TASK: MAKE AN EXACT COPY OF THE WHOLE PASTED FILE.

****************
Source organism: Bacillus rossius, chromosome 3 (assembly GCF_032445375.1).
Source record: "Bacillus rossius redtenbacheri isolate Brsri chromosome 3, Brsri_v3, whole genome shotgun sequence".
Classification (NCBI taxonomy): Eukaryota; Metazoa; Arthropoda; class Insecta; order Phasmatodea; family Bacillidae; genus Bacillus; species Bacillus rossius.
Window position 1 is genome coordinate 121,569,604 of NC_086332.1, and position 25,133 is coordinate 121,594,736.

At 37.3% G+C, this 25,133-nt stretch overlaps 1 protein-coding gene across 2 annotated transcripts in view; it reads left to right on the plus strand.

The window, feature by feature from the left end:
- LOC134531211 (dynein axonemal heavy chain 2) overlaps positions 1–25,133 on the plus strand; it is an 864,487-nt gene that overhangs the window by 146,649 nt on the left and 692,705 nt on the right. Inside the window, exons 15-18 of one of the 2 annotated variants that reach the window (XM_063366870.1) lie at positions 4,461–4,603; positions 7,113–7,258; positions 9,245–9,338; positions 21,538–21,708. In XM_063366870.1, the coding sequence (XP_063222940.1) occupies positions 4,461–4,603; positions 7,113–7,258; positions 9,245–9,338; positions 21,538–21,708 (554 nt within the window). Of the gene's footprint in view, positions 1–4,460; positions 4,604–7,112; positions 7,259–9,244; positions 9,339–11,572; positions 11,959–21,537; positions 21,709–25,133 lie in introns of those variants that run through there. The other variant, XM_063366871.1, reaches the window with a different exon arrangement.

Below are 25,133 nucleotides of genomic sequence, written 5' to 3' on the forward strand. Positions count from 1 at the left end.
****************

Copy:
Source organism: Bacillus rossius, chromosome 3 (assembly GCF_032445375.1).
Source record: "Bacillus rossius redtenbacheri isolate Brsri chromosome 3, Brsri_v3, whole genome shotgun sequence".
Classification (NCBI taxonomy): Eukaryota; Metazoa; Arthropoda; class Insecta; order Phasmatodea; family Bacillidae; genus Bacillus; species Bacillus rossius.
Window position 1 is genome coordinate 121,569,604 of NC_086332.1, and position 25,133 is coordinate 121,594,736.

At 37.3% G+C, this 25,133-nt stretch overlaps 1 protein-coding gene across 2 annotated transcripts in view; it reads left to right on the plus strand.

The window, feature by feature from the left end:
- LOC134531211 (dynein axonemal heavy chain 2) overlaps positions 1–25,133 on the plus strand; it is an 864,487-nt gene that overhangs the window by 146,649 nt on the left and 692,705 nt on the right. Inside the window, exons 15-18 of one of the 2 annotated variants that reach the window (XM_063366870.1) lie at positions 4,461–4,603; positions 7,113–7,258; positions 9,245–9,338; positions 21,538–21,708. In XM_063366870.1, the coding sequence (XP_063222940.1) occupies positions 4,461–4,603; positions 7,113–7,258; positions 9,245–9,338; positions 21,538–21,708 (554 nt within the window). Of the gene's footprint in view, positions 1–4,460; positions 4,604–7,112; positions 7,259–9,244; positions 9,339–11,572; positions 11,959–21,537; positions 21,709–25,133 lie in introns of those variants that run through there. The other variant, XM_063366871.1, reaches the window with a different exon arrangement.

Below are 25,133 nucleotides of genomic sequence, written 5' to 3' on the forward strand. Positions count from 1 at the left end.